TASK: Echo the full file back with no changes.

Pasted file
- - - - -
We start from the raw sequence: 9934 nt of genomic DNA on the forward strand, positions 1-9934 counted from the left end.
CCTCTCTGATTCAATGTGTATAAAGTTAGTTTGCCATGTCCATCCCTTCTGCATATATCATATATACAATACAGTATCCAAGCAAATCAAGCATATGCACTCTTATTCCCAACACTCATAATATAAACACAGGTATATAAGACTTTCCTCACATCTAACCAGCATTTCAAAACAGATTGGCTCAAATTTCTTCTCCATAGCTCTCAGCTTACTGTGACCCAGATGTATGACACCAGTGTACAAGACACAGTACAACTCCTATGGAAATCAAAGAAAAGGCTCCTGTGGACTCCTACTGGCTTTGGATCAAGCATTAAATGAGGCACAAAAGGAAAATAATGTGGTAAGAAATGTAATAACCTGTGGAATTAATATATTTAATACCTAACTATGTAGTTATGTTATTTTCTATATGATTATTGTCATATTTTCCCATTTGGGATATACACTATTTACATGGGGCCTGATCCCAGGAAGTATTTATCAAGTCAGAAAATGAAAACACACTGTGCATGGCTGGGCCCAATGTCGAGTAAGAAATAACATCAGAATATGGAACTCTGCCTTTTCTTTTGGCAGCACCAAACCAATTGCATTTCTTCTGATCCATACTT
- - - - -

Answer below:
We start from the raw sequence: 9934 nt of genomic DNA on the forward strand, positions 1-9934 counted from the left end.
CCTCTCTGATTCAATGTGTATAAAGTTAGTTTGCCATGTCCATCCCTTCTGCATATATCATATATACAATACAGTATCCAAGCAAATCAAGCATATGCACTCTTATTCCCAACACTCATAATATAAACACAGGTATATAAGACTTTCCTCACATCTAACCAGCATTTCAAAACAGATTGGCTCAAATTTCTTCTCCATAGCTCTCAGCTTACTGTGACCCAGATGTATGACACCAGTGTACAAGACACAGTACAACTCCTATGGAAATCAAAGAAAAGGCTCCTGTGGACTCCTACTGGCTTTGGATCAAGCATTAAATGAGGCACAAAAGGAAAATAATGTGGTAAGAAATGTAATAACCTGTGGAATTAATATATTTAATACCTAACTATGTAGTTATGTTATTTTCTATATGATTATTGTCATATTTTCCCATTTGGGATATACACTATTTACATGGGGCCTGATCCCAGGAAGTATTTATCAAGTCAGAAAATGAAAACACACTGTGCATGGCTGGGCCCAATGTCGAGTAAGAAATAACATCAGAATATGGAACTCTGCCTTTTCTTTTGGCAGCACCAAACCAATTGCATTTCTTCTGATCCATACTT